The council is planning to install 270km of walking and cycling routes.
What is Glasgow City Council doing?
Glasgow City Council is set to install 270 kilometres of walking and cycle routes as part of the road network by 2030.
It could cost £470 million for the infrastructure according to a council report.
It means people would be able to cycle to most of the city within half an hour and almost all of it within an hour.
The goal is to persuade more people to hop on a bike as well as walk more. But the council faces an uphill battle as many people including 76 per cent of women never travel on two wheels according to a council report.
What are the plans?
Derek Dunsire, council group manager, liveable neighbourhoods, told councillors active travel networks would be inclusive and of accessible design.
He said there is a goal for people to make “modal shift” in how they get around – ditching cars for public transport and active travel.
Describing the path network as a “game changer,” he said communities previously separated due to the river, canal motorway and railways would be connected.
Mr Dunsire said: “Ultimately we are looking to remove the social and safety barriers that stop some people from choosing active travel – creating an enabling environment for all.”
Helping school kids
There is also an aim that schools will be within 400 metres of the main active travel routes.
Speaking at the council’s environment, sustainability and carbon reduction city policy committee last week, Mr Dunsire said: “At the moment over 80 per cent of school kids travel by vehicle to their local school. We need to flip that back to being over 80 per cent choose active travel. To do so we have to provide them with the confidence that can be provided by a safe, coherent, cohesive, segregated network.”
Will Glaswegians be consulted?
The details were revealed in an active travel strategy and action plan covering 2022 to 2031 presented to the committee.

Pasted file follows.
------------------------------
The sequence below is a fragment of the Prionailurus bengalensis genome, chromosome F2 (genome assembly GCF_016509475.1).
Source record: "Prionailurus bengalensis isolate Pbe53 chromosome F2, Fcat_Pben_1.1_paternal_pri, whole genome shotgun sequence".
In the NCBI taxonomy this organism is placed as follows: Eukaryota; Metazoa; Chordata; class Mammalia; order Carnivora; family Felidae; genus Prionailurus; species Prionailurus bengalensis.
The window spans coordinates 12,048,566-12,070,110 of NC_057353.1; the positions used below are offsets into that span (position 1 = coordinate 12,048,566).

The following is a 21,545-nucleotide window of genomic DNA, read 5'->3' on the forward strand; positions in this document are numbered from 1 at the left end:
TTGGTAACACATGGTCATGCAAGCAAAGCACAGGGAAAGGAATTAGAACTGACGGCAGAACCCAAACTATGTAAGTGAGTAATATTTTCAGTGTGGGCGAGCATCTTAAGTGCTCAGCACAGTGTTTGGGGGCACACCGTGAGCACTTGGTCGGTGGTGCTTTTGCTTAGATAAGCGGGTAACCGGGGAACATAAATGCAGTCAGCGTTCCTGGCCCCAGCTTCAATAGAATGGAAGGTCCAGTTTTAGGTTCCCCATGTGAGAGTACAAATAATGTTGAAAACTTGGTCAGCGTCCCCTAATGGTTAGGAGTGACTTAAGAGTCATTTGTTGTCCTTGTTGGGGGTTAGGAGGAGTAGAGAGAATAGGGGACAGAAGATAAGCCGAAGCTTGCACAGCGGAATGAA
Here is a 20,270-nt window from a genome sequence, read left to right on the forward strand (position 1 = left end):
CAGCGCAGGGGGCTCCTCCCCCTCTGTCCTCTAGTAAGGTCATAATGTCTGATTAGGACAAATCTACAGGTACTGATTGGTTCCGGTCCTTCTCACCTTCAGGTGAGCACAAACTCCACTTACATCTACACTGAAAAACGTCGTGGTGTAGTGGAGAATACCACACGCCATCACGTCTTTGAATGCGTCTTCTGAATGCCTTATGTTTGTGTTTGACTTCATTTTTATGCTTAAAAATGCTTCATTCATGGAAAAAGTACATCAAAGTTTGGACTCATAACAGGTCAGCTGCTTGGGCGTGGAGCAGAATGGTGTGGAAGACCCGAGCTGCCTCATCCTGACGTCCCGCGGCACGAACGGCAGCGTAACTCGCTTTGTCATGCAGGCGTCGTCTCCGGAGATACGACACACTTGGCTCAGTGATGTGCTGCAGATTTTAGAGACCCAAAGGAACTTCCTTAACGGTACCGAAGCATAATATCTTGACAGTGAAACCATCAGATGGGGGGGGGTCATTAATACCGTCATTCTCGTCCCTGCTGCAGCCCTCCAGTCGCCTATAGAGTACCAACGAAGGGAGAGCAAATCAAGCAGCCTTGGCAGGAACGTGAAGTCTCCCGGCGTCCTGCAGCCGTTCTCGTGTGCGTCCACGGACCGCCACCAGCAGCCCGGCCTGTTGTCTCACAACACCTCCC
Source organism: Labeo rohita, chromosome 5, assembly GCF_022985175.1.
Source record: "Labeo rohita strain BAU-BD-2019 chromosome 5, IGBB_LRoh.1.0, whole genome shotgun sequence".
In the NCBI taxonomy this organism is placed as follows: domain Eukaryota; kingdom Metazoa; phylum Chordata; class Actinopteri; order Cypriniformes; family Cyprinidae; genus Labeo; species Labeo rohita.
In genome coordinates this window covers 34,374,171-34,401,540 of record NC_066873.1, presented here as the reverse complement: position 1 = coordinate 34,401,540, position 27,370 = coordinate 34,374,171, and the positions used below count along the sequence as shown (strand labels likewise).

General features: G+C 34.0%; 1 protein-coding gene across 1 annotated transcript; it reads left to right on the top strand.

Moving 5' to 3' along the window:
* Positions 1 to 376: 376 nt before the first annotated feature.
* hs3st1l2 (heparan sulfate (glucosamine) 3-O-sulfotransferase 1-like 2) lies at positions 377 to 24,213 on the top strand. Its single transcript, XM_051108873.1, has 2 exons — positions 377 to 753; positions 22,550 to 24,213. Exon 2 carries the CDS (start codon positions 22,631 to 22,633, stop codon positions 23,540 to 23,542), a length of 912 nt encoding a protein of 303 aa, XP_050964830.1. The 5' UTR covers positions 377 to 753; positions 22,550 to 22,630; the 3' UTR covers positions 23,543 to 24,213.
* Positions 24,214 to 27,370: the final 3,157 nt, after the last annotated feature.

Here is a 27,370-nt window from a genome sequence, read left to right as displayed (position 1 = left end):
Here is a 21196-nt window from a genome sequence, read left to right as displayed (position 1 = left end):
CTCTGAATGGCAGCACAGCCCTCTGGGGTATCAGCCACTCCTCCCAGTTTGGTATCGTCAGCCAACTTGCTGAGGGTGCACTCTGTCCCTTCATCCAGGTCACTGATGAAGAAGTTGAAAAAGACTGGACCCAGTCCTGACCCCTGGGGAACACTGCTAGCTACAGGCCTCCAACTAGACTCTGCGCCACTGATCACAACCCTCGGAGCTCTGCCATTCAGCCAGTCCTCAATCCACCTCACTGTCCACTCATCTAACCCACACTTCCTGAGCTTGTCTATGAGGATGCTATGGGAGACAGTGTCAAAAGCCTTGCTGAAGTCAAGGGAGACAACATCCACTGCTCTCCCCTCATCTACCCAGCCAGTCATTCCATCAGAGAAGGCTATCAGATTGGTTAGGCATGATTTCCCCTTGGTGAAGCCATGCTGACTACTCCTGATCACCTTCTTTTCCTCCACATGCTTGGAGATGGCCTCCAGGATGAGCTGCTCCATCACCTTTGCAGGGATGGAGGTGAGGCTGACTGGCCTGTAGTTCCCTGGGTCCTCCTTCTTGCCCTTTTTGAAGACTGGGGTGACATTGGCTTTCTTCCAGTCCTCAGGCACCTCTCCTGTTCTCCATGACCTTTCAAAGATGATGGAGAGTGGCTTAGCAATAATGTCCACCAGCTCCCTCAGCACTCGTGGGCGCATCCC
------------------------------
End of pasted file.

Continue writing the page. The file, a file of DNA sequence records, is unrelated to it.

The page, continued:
The document is due to go out to public consultation on October 12.
What do Glasgow councillors think?
Committee chair SNP councillor Angus Millar described the strategy as a “phenomenal piece of work.”
Conservative Councillor Kyle Thornton raised concerns about maintenance about paths.
He said keeping paths serviceable seems to be a challenge in the city.
Mr Dunsire replied: “We are looking at delivering over 270 km of segregated cycleway as part of the road network.
He added: “The very fact that it exists on the road network is that it will by default become part of the everyday maintenance regime that currently takes place within the road network.”
The council is in discussion with Transport Scotland about funding the cycle network.
Cllr Anna Richardson, city convener for sustainability and carbon reduction, said: “Under the SNP, Glasgow is becoming a city that will be safer and easier for walking, wheeling and cycling.
“We continue to secure funding and deliver active travel infrastructure across our communities. From the completion of the South City Way from Queens Park, to the transformative investment in the Connecting Woodside project, and the ongoing construction of the East City Way, we are working to make it easier to get around Glasgow sustainably.”